Politically Incorrect with Bill Maher premiered in July of 1993. He considers the show to be like a cocktail party where he is the host: he tries to keep everybody comfortable, but riled. "The idea," he explained to Robert Koehler in the Los Angeles Times, "is that you get a bunch of interesting people together who probably don't know each other, they may not have much in common, but once you throw out a topic, they grab it and run with it." Celebrities such as comedian Jerry Seinfeld and playwright and actor Harvey Fierstein have appeared with political figures such as African-American activist Reverend Al Sharpton and consultant Ed Rollins. Together, Maher and his unlikely blend of guests discuss issues of the day, such as second-hand smoke and the image of minorities on television. Maher told Josh Walsh of the Hoya, "The idea for Politically Incorrect came from the way I had a good time off camera.... To me, watching my friends get into heated political arguments after a couple of drinks was funny."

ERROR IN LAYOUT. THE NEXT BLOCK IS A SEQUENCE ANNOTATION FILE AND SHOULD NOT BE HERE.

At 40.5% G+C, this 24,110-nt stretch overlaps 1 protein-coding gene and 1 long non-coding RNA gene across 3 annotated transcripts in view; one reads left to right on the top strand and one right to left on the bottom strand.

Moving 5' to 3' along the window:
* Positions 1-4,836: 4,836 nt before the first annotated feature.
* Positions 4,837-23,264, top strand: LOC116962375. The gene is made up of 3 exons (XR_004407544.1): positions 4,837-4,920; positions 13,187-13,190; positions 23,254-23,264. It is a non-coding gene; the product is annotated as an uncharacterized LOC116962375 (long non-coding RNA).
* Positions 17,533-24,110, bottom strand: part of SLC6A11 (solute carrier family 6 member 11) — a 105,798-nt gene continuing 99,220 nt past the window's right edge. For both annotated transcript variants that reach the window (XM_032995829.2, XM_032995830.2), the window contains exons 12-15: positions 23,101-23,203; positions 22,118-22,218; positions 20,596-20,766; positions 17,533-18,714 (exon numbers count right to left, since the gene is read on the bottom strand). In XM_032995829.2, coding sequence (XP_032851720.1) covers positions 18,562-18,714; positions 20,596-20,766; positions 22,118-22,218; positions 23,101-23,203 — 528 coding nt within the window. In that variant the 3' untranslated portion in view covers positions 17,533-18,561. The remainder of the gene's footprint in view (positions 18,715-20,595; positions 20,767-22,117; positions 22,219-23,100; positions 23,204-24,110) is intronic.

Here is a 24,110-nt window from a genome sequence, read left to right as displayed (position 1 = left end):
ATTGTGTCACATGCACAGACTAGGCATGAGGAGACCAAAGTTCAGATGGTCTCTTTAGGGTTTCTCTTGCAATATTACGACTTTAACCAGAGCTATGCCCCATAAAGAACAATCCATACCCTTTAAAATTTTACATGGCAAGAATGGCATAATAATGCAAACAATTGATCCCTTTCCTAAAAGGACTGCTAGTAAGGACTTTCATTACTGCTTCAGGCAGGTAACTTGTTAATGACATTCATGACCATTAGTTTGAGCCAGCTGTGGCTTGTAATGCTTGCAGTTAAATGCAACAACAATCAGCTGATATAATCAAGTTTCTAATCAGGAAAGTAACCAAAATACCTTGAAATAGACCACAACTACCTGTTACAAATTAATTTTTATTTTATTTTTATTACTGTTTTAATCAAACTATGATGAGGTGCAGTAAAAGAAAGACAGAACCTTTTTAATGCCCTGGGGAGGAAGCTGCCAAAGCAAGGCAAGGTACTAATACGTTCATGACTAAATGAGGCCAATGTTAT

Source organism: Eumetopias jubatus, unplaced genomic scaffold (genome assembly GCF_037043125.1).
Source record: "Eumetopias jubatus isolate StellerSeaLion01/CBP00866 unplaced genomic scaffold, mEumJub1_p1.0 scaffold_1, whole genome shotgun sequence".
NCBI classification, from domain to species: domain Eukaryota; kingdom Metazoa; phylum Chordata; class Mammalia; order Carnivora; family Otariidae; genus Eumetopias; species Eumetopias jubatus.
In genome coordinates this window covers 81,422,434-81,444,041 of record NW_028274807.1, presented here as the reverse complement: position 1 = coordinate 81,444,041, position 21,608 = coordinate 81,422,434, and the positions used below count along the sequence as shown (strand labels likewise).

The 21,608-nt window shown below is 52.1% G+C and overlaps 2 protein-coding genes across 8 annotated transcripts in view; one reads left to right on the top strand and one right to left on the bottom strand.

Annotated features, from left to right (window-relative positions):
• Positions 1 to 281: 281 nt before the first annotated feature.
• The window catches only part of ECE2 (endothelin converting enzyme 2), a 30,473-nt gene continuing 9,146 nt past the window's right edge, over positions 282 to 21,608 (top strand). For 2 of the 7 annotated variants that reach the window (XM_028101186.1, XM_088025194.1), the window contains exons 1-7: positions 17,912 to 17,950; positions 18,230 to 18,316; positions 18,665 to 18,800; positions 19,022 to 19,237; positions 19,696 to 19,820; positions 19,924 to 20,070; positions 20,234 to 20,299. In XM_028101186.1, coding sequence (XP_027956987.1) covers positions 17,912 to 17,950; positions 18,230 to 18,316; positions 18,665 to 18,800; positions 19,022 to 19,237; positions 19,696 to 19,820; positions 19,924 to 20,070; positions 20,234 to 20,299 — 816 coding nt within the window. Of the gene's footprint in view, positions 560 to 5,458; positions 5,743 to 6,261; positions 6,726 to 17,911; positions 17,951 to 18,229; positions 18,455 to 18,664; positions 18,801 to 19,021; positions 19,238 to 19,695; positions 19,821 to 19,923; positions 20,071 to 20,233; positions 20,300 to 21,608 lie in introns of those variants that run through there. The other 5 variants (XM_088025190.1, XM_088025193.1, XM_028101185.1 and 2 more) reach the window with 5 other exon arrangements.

Richard Zoglin of Time had high praise for Maher's work on Politically Incorrect. In his words, Maher is "helping stand-up comedy escape from its contemporary cul-de-sac, where Jerry Seinfeld clones obsess about sex, TV and life's little annoyances. [Maher] . . . read[s] the whole newspaper—not just the funny clippings [his] writers collect." James Wolcott, however, complained in the New Yorker that the show's "iconoclasm . . . is a slick coat of flash over an inside attitude." He went on to lament that "the only truly politically incorrect performer to turn up on Politically Incorrect is self-proclaimed comedy pig Andrew (Dice) Clay, who isn't afraid to take a drag on his cigarette.... as he defends the good name of strippers." An Entertainment Weekly critic stated that "the show succeeds solely on the strength of its panel."